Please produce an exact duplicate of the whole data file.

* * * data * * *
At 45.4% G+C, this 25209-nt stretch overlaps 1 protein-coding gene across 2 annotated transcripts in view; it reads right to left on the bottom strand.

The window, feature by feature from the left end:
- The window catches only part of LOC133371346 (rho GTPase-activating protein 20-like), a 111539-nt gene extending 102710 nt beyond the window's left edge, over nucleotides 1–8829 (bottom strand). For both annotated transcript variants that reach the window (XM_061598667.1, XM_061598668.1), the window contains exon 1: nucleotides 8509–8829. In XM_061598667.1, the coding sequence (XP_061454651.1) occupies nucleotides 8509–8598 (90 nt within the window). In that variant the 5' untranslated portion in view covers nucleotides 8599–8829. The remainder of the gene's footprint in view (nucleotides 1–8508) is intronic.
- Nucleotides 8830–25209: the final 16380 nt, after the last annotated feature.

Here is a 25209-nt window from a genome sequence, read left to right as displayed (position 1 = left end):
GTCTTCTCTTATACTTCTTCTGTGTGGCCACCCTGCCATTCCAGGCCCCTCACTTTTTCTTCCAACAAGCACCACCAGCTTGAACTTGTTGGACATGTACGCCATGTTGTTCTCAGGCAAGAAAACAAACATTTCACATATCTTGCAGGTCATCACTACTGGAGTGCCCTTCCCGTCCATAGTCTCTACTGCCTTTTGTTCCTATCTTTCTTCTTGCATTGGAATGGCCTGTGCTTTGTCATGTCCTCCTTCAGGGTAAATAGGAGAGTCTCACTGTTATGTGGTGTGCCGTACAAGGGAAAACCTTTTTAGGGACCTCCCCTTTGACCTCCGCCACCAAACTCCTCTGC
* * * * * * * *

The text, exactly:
At 45.4% G+C, this 25209-nt stretch overlaps 1 protein-coding gene across 2 annotated transcripts in view; it reads right to left on the bottom strand.

The window, feature by feature from the left end:
- The window catches only part of LOC133371346 (rho GTPase-activating protein 20-like), a 111539-nt gene extending 102710 nt beyond the window's left edge, over nucleotides 1–8829 (bottom strand). For both annotated transcript variants that reach the window (XM_061598667.1, XM_061598668.1), the window contains exon 1: nucleotides 8509–8829. In XM_061598667.1, the coding sequence (XP_061454651.1) occupies nucleotides 8509–8598 (90 nt within the window). In that variant the 5' untranslated portion in view covers nucleotides 8599–8829. The remainder of the gene's footprint in view (nucleotides 1–8508) is intronic.
- Nucleotides 8830–25209: the final 16380 nt, after the last annotated feature.

Here is a 25209-nt window from a genome sequence, read left to right as displayed (position 1 = left end):
GTCTTCTCTTATACTTCTTCTGTGTGGCCACCCTGCCATTCCAGGCCCCTCACTTTTTCTTCCAACAAGCACCACCAGCTTGAACTTGTTGGACATGTACGCCATGTTGTTCTCAGGCAAGAAAACAAACATTTCACATATCTTGCAGGTCATCACTACTGGAGTGCCCTTCCCGTCCATAGTCTCTACTGCCTTTTGTTCCTATCTTTCTTCTTGCATTGGAATGGCCTGTGCTTTGTCATGTCCTCCTTCAGGGTAAATAGGAGAGTCTCACTGTTATGTGGTGTGCCGTACAAGGGAAAACCTTTTTAGGGACCTCCCCTTTGACCTCCGCCACCAAACTCCTCTGC